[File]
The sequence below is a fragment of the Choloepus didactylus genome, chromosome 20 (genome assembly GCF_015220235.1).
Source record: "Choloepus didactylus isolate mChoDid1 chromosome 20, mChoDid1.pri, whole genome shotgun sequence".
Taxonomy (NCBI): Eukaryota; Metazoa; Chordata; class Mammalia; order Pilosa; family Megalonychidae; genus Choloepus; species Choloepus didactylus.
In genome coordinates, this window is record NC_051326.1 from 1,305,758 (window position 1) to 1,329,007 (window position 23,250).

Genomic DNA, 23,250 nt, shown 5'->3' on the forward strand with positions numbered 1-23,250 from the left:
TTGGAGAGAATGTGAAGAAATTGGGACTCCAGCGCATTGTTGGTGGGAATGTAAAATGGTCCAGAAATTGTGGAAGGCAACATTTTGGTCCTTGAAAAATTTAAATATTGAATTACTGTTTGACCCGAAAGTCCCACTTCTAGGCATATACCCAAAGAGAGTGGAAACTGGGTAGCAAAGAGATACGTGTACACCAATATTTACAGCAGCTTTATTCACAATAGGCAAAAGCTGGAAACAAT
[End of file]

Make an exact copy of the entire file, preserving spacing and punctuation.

The sequence below is a fragment of the Choloepus didactylus genome, chromosome 20 (genome assembly GCF_015220235.1).
Source record: "Choloepus didactylus isolate mChoDid1 chromosome 20, mChoDid1.pri, whole genome shotgun sequence".
Taxonomy (NCBI): Eukaryota; Metazoa; Chordata; class Mammalia; order Pilosa; family Megalonychidae; genus Choloepus; species Choloepus didactylus.
In genome coordinates, this window is record NC_051326.1 from 1,305,758 (window position 1) to 1,329,007 (window position 23,250).

Genomic DNA, 23,250 nt, shown 5'->3' on the forward strand with positions numbered 1-23,250 from the left:
TTGGAGAGAATGTGAAGAAATTGGGACTCCAGCGCATTGTTGGTGGGAATGTAAAATGGTCCAGAAATTGTGGAAGGCAACATTTTGGTCCTTGAAAAATTTAAATATTGAATTACTGTTTGACCCGAAAGTCCCACTTCTAGGCATATACCCAAAGAGAGTGGAAACTGGGTAGCAAAGAGATACGTGTACACCAATATTTACAGCAGCTTTATTCACAATAGGCAAAAGCTGGAAACAAT